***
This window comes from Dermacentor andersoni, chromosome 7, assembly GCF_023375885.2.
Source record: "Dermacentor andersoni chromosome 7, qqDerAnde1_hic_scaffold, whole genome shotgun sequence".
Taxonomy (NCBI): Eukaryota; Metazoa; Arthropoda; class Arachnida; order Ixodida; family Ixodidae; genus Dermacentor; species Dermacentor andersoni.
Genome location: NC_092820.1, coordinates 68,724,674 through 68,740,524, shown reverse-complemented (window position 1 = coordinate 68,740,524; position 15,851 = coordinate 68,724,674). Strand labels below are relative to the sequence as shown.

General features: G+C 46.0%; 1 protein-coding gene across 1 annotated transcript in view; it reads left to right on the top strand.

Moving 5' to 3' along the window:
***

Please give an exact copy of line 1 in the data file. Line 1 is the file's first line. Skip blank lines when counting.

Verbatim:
This window comes from Dermacentor andersoni, chromosome 7, assembly GCF_023375885.2.